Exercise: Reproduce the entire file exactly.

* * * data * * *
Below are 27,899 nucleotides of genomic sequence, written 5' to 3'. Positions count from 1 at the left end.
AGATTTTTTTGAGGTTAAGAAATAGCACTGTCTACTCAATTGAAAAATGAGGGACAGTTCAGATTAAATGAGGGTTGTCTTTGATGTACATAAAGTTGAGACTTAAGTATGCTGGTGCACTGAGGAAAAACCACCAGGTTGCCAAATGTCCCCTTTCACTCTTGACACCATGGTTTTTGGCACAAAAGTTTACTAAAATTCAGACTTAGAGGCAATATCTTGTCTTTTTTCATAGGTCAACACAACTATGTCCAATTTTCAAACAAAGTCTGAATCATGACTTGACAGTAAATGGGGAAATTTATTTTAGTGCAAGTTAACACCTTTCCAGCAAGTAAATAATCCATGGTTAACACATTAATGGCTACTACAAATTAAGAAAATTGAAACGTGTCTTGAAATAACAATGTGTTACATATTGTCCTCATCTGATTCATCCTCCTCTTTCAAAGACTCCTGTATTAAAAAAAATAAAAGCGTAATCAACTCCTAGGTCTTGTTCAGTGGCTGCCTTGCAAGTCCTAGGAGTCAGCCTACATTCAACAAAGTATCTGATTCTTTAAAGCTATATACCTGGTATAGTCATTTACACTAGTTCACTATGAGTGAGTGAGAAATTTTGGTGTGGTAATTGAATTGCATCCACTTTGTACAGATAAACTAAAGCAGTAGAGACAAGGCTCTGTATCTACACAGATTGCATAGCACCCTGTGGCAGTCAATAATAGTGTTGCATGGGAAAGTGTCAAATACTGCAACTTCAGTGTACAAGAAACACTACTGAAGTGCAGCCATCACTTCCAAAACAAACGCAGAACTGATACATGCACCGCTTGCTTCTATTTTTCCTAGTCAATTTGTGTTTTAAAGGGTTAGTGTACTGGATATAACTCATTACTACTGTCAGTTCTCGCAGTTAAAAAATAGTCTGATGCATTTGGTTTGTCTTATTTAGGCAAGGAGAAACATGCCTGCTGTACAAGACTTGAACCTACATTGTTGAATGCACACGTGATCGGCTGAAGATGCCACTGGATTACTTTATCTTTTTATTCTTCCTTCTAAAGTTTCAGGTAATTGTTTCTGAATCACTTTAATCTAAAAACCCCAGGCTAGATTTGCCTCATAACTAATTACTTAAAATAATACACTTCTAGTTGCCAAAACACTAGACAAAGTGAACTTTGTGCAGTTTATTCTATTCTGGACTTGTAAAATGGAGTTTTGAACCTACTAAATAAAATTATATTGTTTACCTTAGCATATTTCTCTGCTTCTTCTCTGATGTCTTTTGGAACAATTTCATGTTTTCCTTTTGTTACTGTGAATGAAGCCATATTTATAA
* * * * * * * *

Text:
Below are 27,899 nucleotides of genomic sequence, written 5' to 3'. Positions count from 1 at the left end.
AGATTTTTTTGAGGTTAAGAAATAGCACTGTCTACTCAATTGAAAAATGAGGGACAGTTCAGATTAAATGAGGGTTGTCTTTGATGTACATAAAGTTGAGACTTAAGTATGCTGGTGCACTGAGGAAAAACCACCAGGTTGCCAAATGTCCCCTTTCACTCTTGACACCATGGTTTTTGGCACAAAAGTTTACTAAAATTCAGACTTAGAGGCAATATCTTGTCTTTTTTCATAGGTCAACACAACTATGTCCAATTTTCAAACAAAGTCTGAATCATGACTTGACAGTAAATGGGGAAATTTATTTTAGTGCAAGTTAACACCTTTCCAGCAAGTAAATAATCCATGGTTAACACATTAATGGCTACTACAAATTAAGAAAATTGAAACGTGTCTTGAAATAACAATGTGTTACATATTGTCCTCATCTGATTCATCCTCCTCTTTCAAAGACTCCTGTATTAAAAAAAATAAAAGCGTAATCAACTCCTAGGTCTTGTTCAGTGGCTGCCTTGCAAGTCCTAGGAGTCAGCCTACATTCAACAAAGTATCTGATTCTTTAAAGCTATATACCTGGTATAGTCATTTACACTAGTTCACTATGAGTGAGTGAGAAATTTTGGTGTGGTAATTGAATTGCATCCACTTTGTACAGATAAACTAAAGCAGTAGAGACAAGGCTCTGTATCTACACAGATTGCATAGCACCCTGTGGCAGTCAATAATAGTGTTGCATGGGAAAGTGTCAAATACTGCAACTTCAGTGTACAAGAAACACTACTGAAGTGCAGCCATCACTTCCAAAACAAACGCAGAACTGATACATGCACCGCTTGCTTCTATTTTTCCTAGTCAATTTGTGTTTTAAAGGGTTAGTGTACTGGATATAACTCATTACTACTGTCAGTTCTCGCAGTTAAAAAATAGTCTGATGCATTTGGTTTGTCTTATTTAGGCAAGGAGAAACATGCCTGCTGTACAAGACTTGAACCTACATTGTTGAATGCACACGTGATCGGCTGAAGATGCCACTGGATTACTTTATCTTTTTATTCTTCCTTCTAAAGTTTCAGGTAATTGTTTCTGAATCACTTTAATCTAAAAACCCCAGGCTAGATTTGCCTCATAACTAATTACTTAAAATAATACACTTCTAGTTGCCAAAACACTAGACAAAGTGAACTTTGTGCAGTTTATTCTATTCTGGACTTGTAAAATGGAGTTTTGAACCTACTAAATAAAATTATATTGTTTACCTTAGCATATTTCTCTGCTTCTTCTCTGATGTCTTTTGGAACAATTTCATGTTTTCCTTTTGTTACTGTGAATGAAGCCATATTTATAA